PARIS — Fast-growing Balenciaga is about to seriously tackle one of the most fashion-obsessed markets in the world: Japan.
The French fashion house has formed a joint venture with Japanese retailer Restir to build a network of 20 to 25 shop-in-shops and freestanding boutiques over the next five years, aiming for Japan to account for up to a quarter of its global business.
“It’s a big new market to access,” James McArthur, Balenciaga’s chief executive officer, told WWD. “And it’s clear that the Japanese market is a retail game.”
At present, Balenciaga sells ready-to-wear and accessories to some 35 wholesale accounts, including Restir, a multibrand luxury emporium with an expansive flagship in Tokyo’s bustling Ginza district and a unit in Kobe.
“In the next two to three seasons, we will see the first major Balenciaga flagship in Japan, more than likely in Tokyo,” McArthur said.
Since Gucci Group acquired Balenciaga in 2001, giving a 9 percent stake in the brand to creative director Nicolas Ghesquière, the brand has focused its energies on Europe and America, where growth rates are in the triple-digit range.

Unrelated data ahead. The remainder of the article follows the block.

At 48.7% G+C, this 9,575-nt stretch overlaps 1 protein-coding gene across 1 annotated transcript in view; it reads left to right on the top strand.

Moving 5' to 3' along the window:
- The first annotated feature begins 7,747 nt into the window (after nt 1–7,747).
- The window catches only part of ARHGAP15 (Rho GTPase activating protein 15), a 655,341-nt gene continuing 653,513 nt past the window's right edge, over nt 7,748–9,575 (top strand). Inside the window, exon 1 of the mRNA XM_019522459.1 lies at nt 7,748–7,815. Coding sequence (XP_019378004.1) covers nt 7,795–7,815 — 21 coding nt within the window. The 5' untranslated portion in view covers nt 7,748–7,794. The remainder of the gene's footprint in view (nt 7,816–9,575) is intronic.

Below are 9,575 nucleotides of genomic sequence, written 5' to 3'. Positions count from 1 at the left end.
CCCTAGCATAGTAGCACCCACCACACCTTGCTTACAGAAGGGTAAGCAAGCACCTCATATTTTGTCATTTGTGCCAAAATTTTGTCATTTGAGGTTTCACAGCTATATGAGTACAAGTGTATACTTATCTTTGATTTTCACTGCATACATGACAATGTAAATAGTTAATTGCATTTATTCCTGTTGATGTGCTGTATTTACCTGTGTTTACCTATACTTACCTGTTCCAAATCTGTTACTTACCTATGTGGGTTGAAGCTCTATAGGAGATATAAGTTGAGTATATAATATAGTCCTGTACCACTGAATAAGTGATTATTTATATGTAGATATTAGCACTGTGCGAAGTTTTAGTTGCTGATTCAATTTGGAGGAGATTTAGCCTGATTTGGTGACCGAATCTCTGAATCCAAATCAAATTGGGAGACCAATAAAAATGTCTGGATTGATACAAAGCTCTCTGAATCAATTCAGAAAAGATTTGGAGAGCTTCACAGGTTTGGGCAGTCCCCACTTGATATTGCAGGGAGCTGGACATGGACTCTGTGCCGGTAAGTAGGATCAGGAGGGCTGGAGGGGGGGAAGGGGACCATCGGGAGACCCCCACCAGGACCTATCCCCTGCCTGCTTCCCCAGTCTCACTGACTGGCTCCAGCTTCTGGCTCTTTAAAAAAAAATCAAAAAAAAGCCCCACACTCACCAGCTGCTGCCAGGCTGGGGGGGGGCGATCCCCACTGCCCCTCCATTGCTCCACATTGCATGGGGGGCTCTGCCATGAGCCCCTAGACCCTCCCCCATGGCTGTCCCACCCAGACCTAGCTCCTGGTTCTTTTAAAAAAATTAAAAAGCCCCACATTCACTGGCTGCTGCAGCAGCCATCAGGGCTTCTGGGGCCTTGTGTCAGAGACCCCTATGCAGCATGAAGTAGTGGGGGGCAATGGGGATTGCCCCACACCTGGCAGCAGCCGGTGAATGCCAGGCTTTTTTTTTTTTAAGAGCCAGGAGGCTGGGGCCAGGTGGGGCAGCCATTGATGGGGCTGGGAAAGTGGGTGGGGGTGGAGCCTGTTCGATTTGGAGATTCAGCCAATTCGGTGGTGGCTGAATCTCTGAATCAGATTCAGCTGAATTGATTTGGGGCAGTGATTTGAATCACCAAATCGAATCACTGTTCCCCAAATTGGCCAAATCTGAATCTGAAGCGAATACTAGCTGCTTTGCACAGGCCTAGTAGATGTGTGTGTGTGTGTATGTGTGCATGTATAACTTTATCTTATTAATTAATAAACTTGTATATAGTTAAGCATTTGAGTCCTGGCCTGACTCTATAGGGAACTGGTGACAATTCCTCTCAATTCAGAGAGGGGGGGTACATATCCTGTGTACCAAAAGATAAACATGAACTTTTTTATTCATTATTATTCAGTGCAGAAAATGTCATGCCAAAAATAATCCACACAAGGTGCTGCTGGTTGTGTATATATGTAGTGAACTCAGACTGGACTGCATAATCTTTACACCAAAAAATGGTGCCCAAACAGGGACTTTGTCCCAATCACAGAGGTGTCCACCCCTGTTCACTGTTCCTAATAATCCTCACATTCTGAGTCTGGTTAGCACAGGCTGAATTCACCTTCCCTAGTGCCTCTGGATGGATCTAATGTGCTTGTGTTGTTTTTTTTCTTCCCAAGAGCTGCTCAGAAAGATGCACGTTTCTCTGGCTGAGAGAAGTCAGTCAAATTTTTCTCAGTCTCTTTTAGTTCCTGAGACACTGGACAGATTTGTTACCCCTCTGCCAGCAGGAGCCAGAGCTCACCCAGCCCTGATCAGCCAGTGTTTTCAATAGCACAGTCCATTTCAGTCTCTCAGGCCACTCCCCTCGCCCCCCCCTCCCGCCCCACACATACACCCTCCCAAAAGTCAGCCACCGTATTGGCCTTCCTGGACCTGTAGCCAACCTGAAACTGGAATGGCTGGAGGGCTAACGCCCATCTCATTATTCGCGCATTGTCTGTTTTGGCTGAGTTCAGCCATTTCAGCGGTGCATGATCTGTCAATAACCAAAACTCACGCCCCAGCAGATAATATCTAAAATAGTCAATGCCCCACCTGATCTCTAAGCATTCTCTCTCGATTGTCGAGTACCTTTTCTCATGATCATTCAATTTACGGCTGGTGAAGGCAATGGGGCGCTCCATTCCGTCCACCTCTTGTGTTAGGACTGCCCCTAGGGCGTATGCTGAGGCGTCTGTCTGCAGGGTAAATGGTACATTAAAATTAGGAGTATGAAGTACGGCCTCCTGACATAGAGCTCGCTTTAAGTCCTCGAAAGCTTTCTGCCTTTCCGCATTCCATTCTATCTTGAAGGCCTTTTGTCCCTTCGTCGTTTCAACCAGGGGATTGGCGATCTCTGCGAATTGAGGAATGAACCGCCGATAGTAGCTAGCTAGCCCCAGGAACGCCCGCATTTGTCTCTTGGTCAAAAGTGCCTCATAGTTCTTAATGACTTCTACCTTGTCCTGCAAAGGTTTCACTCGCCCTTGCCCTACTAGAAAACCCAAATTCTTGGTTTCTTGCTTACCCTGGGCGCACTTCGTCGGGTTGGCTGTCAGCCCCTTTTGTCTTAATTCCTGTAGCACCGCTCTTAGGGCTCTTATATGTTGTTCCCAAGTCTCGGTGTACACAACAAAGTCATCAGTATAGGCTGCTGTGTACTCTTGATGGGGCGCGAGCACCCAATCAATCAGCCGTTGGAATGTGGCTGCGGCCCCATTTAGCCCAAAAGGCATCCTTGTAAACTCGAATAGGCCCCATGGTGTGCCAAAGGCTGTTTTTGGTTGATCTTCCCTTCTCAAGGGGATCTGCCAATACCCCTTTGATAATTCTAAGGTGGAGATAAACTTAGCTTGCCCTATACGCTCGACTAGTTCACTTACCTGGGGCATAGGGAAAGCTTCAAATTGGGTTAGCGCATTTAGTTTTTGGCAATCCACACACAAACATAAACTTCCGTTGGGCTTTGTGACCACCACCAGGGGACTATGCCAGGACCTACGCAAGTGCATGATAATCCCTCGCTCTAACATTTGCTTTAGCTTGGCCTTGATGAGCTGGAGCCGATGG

Japan currently accounts for less than 5 percent of the business, and until the fall 2003 season, the market had been handled by Sanki, a distributor. Since then, Balenciaga has directly built a network of wholesale accounts, including Isetan and Hankyu, in Kobe, Osaka and Nagoya. But it’s hardly enough to meet demand, according to McArthur.
“There’s tremendous resonance and buzz about the brand,” he asserted. “But when you have only 35 wholesale doors, the products are hard to find. Ready-to-wear, bags and men’s wear sell very well in Japan.”
McArthur said the Japan push would be supported by a communications effort, yet to be defined, but clearly involving Ghesquière. “He will be in Japan at some point,” McArthur said.
A chief executive for the new entity, Balenciaga Japan KK, has yet to be named, but potential candidates are said to be already known to both Restir and Gucci Group. The partnership, with Restir holding a 51 percent share, commences with the spring 2007 fashion season, he noted.
All products sold in Japan will be imported from Europe. “It’s exactly the same product as anywhere else in the world,” McArthur said. “There will be no local production.”
Long a darling of the fashion press, Balenciaga has recently become a business one, too, reaching profitability two years ahead of schedule. McArthur has said the business has the potential to do above 200 million euros, or about $256.5 million at current exchange. Market sources estimate Balenciaga’s sales volume already exceeds 60 million euros, or $76.9 million.
Outside Japan, Balenciaga is also growing quickly in the rest of Asia, recently opening a freestanding store in Hong Kong and shop-in-shops in Singapore, Taipei and Seoul, among other cities. McArthur reiterated the brand is hunting for real estate to open shops in Europe and the U.S., too.